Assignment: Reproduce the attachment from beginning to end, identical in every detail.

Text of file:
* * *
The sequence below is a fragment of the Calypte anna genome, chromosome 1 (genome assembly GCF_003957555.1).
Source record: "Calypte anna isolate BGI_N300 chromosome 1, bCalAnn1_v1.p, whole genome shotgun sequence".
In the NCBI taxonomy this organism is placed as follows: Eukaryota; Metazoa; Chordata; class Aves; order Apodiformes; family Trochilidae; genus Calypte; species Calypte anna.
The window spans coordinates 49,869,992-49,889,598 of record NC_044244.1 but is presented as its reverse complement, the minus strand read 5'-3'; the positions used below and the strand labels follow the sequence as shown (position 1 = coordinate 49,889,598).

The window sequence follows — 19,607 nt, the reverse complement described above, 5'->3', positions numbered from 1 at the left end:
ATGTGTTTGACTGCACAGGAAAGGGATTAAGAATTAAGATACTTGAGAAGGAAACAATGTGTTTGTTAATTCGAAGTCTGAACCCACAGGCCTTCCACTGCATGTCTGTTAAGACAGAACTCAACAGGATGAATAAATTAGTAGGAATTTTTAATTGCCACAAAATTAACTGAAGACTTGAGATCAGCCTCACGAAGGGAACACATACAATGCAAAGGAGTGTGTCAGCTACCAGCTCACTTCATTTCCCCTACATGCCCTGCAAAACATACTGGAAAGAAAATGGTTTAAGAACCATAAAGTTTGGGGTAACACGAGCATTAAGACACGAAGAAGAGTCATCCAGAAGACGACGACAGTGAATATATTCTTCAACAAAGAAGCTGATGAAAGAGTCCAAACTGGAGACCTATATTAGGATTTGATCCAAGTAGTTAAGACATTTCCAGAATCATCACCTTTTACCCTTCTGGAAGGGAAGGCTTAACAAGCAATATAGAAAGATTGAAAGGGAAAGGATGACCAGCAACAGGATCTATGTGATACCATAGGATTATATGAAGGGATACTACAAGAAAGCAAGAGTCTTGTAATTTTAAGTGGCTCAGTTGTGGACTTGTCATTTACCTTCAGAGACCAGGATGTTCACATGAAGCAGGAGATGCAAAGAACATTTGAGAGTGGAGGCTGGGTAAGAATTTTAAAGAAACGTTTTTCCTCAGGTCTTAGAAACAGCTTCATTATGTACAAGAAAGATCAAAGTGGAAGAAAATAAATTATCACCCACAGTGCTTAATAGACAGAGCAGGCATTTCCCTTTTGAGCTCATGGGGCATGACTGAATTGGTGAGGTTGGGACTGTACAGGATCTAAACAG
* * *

The sequence below is a fragment of the Calypte anna genome, chromosome 1 (genome assembly GCF_003957555.1).
Source record: "Calypte anna isolate BGI_N300 chromosome 1, bCalAnn1_v1.p, whole genome shotgun sequence".
In the NCBI taxonomy this organism is placed as follows: Eukaryota; Metazoa; Chordata; class Aves; order Apodiformes; family Trochilidae; genus Calypte; species Calypte anna.
The window spans coordinates 49,869,992-49,889,598 of record NC_044244.1 but is presented as its reverse complement, the minus strand read 5'-3'; the positions used below and the strand labels follow the sequence as shown (position 1 = coordinate 49,889,598).

The window sequence follows — 19,607 nt, the reverse complement described above, 5'->3', positions numbered from 1 at the left end:
ATGTGTTTGACTGCACAGGAAAGGGATTAAGAATTAAGATACTTGAGAAGGAAACAATGTGTTTGTTAATTCGAAGTCTGAACCCACAGGCCTTCCACTGCATGTCTGTTAAGACAGAACTCAACAGGATGAATAAATTAGTAGGAATTTTTAATTGCCACAAAATTAACTGAAGACTTGAGATCAGCCTCACGAAGGGAACACATACAATGCAAAGGAGTGTGTCAGCTACCAGCTCACTTCATTTCCCCTACATGCCCTGCAAAACATACTGGAAAGAAAATGGTTTAAGAACCATAAAGTTTGGGGTAACACGAGCATTAAGACACGAAGAAGAGTCATCCAGAAGACGACGACAGTGAATATATTCTTCAACAAAGAAGCTGATGAAAGAGTCCAAACTGGAGACCTATATTAGGATTTGATCCAAGTAGTTAAGACATTTCCAGAATCATCACCTTTTACCCTTCTGGAAGGGAAGGCTTAACAAGCAATATAGAAAGATTGAAAGGGAAAGGATGACCAGCAACAGGATCTATGTGATACCATAGGATTATATGAAGGGATACTACAAGAAAGCAAGAGTCTTGTAATTTTAAGTGGCTCAGTTGTGGACTTGTCATTTACCTTCAGAGACCAGGATGTTCACATGAAGCAGGAGATGCAAAGAACATTTGAGAGTGGAGGCTGGGTAAGAATTTTAAAGAAACGTTTTTCCTCAGGTCTTAGAAACAGCTTCATTATGTACAAGAAAGATCAAAGTGGAAGAAAATAAATTATCACCCACAGTGCTTAATAGACAGAGCAGGCATTTCCCTTTTGAGCTCATGGGGCATGACTGAATTGGTGAGGTTGGGACTGTACAGGATCTAAACAG